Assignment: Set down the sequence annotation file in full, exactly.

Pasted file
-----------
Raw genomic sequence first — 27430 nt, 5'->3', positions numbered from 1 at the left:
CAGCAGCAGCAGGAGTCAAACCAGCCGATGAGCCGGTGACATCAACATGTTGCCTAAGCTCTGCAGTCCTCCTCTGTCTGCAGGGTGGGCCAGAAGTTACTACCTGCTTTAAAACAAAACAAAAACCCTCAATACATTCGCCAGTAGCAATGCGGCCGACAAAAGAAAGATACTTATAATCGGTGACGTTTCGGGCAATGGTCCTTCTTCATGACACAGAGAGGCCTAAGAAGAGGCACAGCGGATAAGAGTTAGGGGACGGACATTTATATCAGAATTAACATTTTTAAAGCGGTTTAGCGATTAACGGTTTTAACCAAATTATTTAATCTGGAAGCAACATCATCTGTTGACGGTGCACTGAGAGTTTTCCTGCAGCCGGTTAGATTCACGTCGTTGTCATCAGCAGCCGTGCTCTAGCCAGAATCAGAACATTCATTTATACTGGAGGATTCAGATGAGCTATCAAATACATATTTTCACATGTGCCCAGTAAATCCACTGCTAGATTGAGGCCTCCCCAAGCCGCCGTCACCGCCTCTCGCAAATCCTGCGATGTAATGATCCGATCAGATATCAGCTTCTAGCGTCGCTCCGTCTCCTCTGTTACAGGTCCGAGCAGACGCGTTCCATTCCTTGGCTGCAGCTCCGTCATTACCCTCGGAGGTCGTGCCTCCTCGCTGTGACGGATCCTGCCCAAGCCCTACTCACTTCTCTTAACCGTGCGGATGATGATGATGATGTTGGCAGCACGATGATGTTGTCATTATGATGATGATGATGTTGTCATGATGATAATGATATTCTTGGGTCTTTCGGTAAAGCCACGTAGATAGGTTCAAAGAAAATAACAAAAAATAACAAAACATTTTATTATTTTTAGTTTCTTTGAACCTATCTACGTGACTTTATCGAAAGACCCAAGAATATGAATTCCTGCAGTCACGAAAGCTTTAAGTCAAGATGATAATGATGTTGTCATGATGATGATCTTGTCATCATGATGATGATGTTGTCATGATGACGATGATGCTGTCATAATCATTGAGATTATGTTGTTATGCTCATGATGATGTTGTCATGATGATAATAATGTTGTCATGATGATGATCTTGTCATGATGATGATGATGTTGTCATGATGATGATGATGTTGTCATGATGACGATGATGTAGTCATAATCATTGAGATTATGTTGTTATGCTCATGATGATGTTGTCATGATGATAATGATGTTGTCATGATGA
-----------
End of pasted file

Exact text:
Raw genomic sequence first — 27430 nt, 5'->3', positions numbered from 1 at the left:
CAGCAGCAGCAGGAGTCAAACCAGCCGATGAGCCGGTGACATCAACATGTTGCCTAAGCTCTGCAGTCCTCCTCTGTCTGCAGGGTGGGCCAGAAGTTACTACCTGCTTTAAAACAAAACAAAAACCCTCAATACATTCGCCAGTAGCAATGCGGCCGACAAAAGAAAGATACTTATAATCGGTGACGTTTCGGGCAATGGTCCTTCTTCATGACACAGAGAGGCCTAAGAAGAGGCACAGCGGATAAGAGTTAGGGGACGGACATTTATATCAGAATTAACATTTTTAAAGCGGTTTAGCGATTAACGGTTTTAACCAAATTATTTAATCTGGAAGCAACATCATCTGTTGACGGTGCACTGAGAGTTTTCCTGCAGCCGGTTAGATTCACGTCGTTGTCATCAGCAGCCGTGCTCTAGCCAGAATCAGAACATTCATTTATACTGGAGGATTCAGATGAGCTATCAAATACATATTTTCACATGTGCCCAGTAAATCCACTGCTAGATTGAGGCCTCCCCAAGCCGCCGTCACCGCCTCTCGCAAATCCTGCGATGTAATGATCCGATCAGATATCAGCTTCTAGCGTCGCTCCGTCTCCTCTGTTACAGGTCCGAGCAGACGCGTTCCATTCCTTGGCTGCAGCTCCGTCATTACCCTCGGAGGTCGTGCCTCCTCGCTGTGACGGATCCTGCCCAAGCCCTACTCACTTCTCTTAACCGTGCGGATGATGATGATGATGTTGGCAGCACGATGATGTTGTCATTATGATGATGATGATGTTGTCATGATGATAATGATATTCTTGGGTCTTTCGGTAAAGCCACGTAGATAGGTTCAAAGAAAATAACAAAAAATAACAAAACATTTTATTATTTTTAGTTTCTTTGAACCTATCTACGTGACTTTATCGAAAGACCCAAGAATATGAATTCCTGCAGTCACGAAAGCTTTAAGTCAAGATGATAATGATGTTGTCATGATGATGATCTTGTCATCATGATGATGATGTTGTCATGATGACGATGATGCTGTCATAATCATTGAGATTATGTTGTTATGCTCATGATGATGTTGTCATGATGATAATAATGTTGTCATGATGATGATCTTGTCATGATGATGATGATGTTGTCATGATGATGATGATGTTGTCATGATGACGATGATGTAGTCATAATCATTGAGATTATGTTGTTATGCTCATGATGATGTTGTCATGATGATAATGATGTTGTCATGATGA